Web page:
Since shop items change colours randomly, it's also possible to create stylish and coordinated ensembles simply by waiting until the desired colours are available. However, this can take a very long time and a lot of shop-watching; and some colour combinations are only available via boss drops, special event rewards, or cash shop versions (such as pink and white shields, or bright purple longbows).
Vindictus, prequel to Mabinogi, plays this trope very straight. All equips drop or are crafted, and come in fairly random colours. Mix-and-match outfits are discouraged by the bonuses provided when wearing a complete set; but matching colours is a lot more challenging. Unlike most other MMORPGs, especially other Nexon games, there is no provision for choosing colours. There is a function to "dye" all equips, including weapons, but it is purely random; and costs a considerable amount of in-game currency for higher-level gear. Fortunately, the colour palette for each type of armour or weapon is very small, so there are limits on how clownish you can end up looking.
With later updates, cash shop dyes were released that allow for more control over colour; and create much brighter colours. This means that along with players creating some very coordinated and flashy sets of gear, others deliberately go for the insanely clownish look.
Along with that, there are some armour sets, especially at high levels, that look pretty clownish all on their own.
Star Wars: Galaxies averted this. It was unique in that nearly all equipment was fully customizable (since it ran largely on a player-run economy); but it was very difficult to find full sets of armor that were customized in the same way without buying it all at once from an individual, or even to wear every piece of a given armor set at once. (Since there was no armor certification system; the armor itself simply drained some of your other stats while equipped. It was very easy to simply be unable to equip a helmet depending on your class, which would not give you enough points for the armor to drain in order to equip it.) Many players never wore armor at all, opting for the robust clothing options instead. The game has... changed a bit over the years, to say the least.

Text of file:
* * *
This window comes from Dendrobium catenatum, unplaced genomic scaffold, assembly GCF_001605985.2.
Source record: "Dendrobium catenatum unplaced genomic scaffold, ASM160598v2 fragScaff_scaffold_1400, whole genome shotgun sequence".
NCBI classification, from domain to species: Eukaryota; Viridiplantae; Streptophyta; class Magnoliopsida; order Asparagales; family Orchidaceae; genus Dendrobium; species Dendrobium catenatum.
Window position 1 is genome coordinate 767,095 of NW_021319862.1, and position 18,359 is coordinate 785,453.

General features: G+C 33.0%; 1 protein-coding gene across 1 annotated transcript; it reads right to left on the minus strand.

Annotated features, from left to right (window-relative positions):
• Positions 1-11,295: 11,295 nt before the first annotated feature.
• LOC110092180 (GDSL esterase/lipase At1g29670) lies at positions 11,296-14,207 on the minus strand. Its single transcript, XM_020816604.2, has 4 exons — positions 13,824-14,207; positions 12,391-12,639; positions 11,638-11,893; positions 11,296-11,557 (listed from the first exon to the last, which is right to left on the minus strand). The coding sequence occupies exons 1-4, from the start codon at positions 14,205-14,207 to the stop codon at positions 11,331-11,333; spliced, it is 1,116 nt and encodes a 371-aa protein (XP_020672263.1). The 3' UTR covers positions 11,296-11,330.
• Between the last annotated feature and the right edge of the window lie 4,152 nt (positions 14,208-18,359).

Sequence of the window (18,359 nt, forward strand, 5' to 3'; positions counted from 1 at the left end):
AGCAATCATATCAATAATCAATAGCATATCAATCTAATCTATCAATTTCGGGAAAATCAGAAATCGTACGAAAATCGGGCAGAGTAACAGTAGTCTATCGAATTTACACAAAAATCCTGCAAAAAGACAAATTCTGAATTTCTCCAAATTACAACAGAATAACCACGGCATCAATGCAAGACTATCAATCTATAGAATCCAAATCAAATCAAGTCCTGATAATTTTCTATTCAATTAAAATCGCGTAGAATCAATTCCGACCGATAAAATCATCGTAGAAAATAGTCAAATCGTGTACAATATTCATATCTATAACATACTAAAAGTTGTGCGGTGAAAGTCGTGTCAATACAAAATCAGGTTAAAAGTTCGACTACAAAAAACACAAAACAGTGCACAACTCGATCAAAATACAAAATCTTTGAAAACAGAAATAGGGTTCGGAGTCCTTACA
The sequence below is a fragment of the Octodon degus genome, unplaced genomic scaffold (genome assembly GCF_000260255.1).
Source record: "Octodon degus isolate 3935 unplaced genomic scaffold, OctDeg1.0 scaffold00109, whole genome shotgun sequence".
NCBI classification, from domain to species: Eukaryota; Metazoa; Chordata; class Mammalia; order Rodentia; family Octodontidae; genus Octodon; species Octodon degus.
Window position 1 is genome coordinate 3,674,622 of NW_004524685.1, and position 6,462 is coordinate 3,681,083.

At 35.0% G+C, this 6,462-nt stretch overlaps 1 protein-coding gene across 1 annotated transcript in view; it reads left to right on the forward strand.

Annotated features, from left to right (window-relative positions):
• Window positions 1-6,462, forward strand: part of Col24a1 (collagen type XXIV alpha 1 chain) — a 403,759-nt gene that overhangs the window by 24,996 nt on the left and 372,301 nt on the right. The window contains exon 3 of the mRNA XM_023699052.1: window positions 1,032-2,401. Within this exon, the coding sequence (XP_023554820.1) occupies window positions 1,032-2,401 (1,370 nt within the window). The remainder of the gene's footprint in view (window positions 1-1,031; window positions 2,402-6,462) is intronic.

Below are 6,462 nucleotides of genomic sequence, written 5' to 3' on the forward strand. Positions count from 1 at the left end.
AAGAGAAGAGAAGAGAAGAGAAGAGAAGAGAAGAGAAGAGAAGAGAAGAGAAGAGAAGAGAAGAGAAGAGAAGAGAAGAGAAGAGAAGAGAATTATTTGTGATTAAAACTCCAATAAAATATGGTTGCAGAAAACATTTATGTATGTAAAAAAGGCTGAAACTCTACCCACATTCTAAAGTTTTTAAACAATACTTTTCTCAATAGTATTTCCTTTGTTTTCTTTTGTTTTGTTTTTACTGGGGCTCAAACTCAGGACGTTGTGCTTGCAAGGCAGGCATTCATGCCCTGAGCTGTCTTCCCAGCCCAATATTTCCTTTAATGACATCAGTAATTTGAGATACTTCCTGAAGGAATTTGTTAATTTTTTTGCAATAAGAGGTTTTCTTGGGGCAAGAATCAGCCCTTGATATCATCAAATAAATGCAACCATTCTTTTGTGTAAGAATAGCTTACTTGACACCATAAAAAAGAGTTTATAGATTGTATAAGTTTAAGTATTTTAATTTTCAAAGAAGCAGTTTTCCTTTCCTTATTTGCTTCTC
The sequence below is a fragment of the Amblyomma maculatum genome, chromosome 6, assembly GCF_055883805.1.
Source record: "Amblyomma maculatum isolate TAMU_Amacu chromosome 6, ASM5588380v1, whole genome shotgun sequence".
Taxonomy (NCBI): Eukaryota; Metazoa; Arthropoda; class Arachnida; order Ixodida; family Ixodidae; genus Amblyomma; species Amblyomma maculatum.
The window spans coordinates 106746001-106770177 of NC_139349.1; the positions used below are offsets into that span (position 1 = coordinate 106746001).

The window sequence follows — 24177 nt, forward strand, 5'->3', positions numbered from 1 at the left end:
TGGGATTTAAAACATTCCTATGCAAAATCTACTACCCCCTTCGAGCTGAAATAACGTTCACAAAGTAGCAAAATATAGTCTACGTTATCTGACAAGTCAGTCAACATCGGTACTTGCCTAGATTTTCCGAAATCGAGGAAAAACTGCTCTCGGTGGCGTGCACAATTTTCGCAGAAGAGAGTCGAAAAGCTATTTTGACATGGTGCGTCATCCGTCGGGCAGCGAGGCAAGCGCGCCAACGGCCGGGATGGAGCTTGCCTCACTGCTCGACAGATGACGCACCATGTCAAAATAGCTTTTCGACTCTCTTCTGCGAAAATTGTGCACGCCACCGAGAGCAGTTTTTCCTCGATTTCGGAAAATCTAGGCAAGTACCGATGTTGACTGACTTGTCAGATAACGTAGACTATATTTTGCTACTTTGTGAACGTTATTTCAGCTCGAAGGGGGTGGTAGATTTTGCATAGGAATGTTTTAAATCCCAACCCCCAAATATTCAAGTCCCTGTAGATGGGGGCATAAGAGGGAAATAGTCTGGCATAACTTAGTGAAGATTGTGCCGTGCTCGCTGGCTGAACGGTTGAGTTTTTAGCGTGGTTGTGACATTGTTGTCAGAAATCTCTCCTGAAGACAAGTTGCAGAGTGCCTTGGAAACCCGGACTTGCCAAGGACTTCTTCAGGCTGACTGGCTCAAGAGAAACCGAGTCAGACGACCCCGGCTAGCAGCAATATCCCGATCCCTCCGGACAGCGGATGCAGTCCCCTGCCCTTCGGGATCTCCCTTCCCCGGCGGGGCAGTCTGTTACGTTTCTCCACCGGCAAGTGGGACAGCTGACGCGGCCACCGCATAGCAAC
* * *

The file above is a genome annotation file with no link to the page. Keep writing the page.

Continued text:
In The Matrix Online clothing drops were randomly colored, sometimes leaving articles in colors that should never be viewed together, much less in entire ensembles of visual offensiveness. Any player dressed like a complete clown was assured to be kicking ass in their ubergear. Some kept more fashionable but less adventure-worthy gear for clubbing and socializing, and others amped their absurdity to 11. This was somewhat mitigated by players able to weave their own clothing from the Matrix, but it involved a very expensive skillset and time-consuming farming to gather the raw materials.
Earth Eternal can suffer from this if one doesn't take advantage of the Armor Refashioners, who can take an existing piece of gear that may be ugly or garish but have good stats, and make it look like another piece of gear that may be from ten levels ago, but looks really nice. This may result in grinding random mobs to see if they drop anything that looks interesting.